Skip to main content

Lt. Col. Rachel Diane (Rae) Landy Papers

Identifier: P-785

Scope and Content Note

The Papers consist of correspondence, reminiscences, legal documents, a journal, newspaper and magazine articles, original photographs, and color copies of photographs.

This collection is of value to researchers studying the history of Hadassah and the living conditions and state of medical care in Palestine during the second decade of the 20th century. It is also of interest to researchers studying women in America during the first half of the 20th century who were able to pursue challenging and productive careers and to become leaders and innovators in their chosen fields. In addition it will be of interest to those researching the graduates of Cleveland public and professional schools at the end of the 19th and beginning of the 20th centuries, the Cleveland Jewish community, and the George Crile U.S. Army Hospital in Cleveland during the 1940s.


  • undated, 1913-2000

Language of Materials

The collection is in English.

Access Restrictions

The collection is open to all researchers, except items that may be restricted due to their fragility, or privacy.

Use Restrictions

No permission is required to quote, reproduce or otherwise publish manuscript materials found in this collection, as long as the usage is scholarly, educational, and non-commercial. For inquiries about other usage, please contact the Director of Collections and Engagement at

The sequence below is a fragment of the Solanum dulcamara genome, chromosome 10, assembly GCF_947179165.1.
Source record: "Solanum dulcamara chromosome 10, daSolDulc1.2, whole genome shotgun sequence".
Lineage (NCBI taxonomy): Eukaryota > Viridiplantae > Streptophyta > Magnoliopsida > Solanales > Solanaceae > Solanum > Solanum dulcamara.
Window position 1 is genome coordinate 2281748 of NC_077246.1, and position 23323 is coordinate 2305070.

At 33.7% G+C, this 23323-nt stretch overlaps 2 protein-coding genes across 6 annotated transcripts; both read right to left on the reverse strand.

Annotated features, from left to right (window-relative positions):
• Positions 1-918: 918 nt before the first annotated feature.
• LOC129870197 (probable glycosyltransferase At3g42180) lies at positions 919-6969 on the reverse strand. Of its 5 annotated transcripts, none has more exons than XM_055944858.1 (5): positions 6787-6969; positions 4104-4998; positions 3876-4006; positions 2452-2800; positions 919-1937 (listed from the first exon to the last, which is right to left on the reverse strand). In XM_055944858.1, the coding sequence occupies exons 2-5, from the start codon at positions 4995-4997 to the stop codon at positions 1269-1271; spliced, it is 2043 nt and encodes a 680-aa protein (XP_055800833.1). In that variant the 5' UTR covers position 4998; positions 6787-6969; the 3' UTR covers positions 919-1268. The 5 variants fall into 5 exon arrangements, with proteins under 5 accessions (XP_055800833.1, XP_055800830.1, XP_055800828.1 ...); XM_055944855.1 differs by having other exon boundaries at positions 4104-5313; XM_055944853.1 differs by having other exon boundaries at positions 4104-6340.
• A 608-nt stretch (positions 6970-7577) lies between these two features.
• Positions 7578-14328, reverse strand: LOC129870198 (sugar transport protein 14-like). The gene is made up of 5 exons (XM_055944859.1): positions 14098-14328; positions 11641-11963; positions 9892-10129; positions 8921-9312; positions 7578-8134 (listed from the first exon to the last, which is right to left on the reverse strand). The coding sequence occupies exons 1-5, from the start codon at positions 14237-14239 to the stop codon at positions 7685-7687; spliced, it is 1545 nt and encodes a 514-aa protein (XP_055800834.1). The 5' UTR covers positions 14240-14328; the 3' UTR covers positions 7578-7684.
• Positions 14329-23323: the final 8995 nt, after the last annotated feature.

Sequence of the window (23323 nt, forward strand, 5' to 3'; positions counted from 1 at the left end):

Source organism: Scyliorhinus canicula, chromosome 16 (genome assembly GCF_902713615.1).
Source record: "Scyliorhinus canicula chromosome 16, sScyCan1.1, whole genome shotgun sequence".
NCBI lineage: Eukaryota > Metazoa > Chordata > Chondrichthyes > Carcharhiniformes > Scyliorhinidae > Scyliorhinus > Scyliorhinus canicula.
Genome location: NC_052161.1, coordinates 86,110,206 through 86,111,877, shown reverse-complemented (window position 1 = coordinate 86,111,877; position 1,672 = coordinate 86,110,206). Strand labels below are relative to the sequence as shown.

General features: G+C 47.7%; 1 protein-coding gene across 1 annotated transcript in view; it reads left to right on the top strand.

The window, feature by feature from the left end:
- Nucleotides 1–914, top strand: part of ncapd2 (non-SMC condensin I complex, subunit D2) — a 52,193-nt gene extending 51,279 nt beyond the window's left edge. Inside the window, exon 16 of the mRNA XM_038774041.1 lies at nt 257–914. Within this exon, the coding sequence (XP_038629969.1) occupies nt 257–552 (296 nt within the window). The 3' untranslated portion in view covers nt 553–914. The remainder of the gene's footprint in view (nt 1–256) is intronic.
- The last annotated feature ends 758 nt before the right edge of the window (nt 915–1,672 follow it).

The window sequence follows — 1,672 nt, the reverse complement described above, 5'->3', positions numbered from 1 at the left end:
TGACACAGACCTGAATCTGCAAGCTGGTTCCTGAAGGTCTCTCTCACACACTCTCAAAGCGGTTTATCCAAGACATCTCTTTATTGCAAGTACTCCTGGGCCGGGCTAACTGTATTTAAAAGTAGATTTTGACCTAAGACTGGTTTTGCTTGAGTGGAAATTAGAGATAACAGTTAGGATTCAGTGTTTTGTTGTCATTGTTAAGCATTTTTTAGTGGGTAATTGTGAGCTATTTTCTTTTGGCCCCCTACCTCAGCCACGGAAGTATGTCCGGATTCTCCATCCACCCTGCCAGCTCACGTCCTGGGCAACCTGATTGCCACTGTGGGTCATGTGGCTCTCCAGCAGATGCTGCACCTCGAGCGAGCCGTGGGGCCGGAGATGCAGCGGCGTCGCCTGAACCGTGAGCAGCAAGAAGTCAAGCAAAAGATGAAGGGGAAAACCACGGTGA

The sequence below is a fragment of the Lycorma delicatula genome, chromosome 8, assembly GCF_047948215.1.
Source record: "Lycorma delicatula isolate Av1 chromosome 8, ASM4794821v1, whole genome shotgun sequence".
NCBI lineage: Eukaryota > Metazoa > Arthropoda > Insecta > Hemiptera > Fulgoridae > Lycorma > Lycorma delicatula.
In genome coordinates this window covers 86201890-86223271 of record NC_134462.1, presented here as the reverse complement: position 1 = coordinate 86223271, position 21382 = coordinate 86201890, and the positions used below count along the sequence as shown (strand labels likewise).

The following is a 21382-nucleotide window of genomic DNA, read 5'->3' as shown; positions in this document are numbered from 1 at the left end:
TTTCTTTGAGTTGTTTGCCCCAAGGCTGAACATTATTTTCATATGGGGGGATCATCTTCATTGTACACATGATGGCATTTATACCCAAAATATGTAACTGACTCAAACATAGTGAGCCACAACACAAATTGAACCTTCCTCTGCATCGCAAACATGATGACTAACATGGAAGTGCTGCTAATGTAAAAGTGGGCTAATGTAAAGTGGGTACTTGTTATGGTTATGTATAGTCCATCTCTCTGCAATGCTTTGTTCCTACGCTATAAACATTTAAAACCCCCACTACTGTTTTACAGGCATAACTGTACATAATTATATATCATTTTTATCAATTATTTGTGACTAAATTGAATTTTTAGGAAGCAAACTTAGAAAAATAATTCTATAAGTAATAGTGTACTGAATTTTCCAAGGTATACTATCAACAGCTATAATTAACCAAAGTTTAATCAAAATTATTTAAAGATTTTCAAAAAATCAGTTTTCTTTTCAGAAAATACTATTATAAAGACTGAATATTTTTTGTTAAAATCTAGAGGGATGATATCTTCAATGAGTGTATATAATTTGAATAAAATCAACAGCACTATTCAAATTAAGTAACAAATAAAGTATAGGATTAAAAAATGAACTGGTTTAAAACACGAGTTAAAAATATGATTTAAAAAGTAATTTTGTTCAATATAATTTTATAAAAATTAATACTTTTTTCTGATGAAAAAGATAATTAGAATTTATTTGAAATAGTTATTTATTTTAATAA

For reference questions, please email:

Biographical Note

Lt. Col. Rachel (Rae) Landy


Ms. Landy was a nursing pioneer in the development of health services in Palestine under the auspices of Hadassah, 1913-1915, and a U.S. army nurse who served in World War I through World War II, eventually achieving the rank of Lt. Colonel.

She was born in 1884 in Sirvintai, Lithuania, the fourth of seven children of Jacob and Eva Trotsky Landsman. Her father, one of eleven brothers from Kovna, Lithuania, was a sofer (scribe). When he learned in 1888 that a sofer was needed in northern Ohio, he left for America to escape the crushing burdens of persecutions and economic deprivation. He brought Eva and his children to Cleveland, Ohio in 1890, where he established himself as a sofer, teacher, and religious leader. Eva helped to organize the Cleveland Hebrew Orthodox Old Age Home (now Menorah Park), and together, Eva and Jacob founded the first Hebrew book store in Northern Ohio.

The family name had been changed to Landy from Landsman by Jacob's older brother when he arrived in America. He advised his brothers to do the same as they emigrated so they would be more accepted in America and hopefully encounter less anti-semitism.

Rachel attended Brownell Elementary School and Central High School in Cleveland. She began nurse training at Cleveland City Hospital, completing her studies in 1904 at the newly founded Jewish Women's Hospital (became Mt. Sinai Hospital). One year of study at the Cleveland College of Physicians and Surgeons either proceeded or followed her nursing education.

After graduation she worked in Cleveland with Dr. George Crile as an operating room nurse and served on several of his private cases. In 1907 she began her association with Harlem Hospital in New York City where by 1912 at age 28, she became the assistant superintendent of nurses.

In 1913, Ms. Landy was recruited by Henrietta Szold, the founder of Hadassah, to begin a visiting nurse program in Palestine to be sponsored by that newly organized women's organization. She was joined by nurse Rose Kaplan, and together they established a program in Jewish schools in Jerusalem that would treat Trachoma, a serious eye disease then common among the children of Palestine.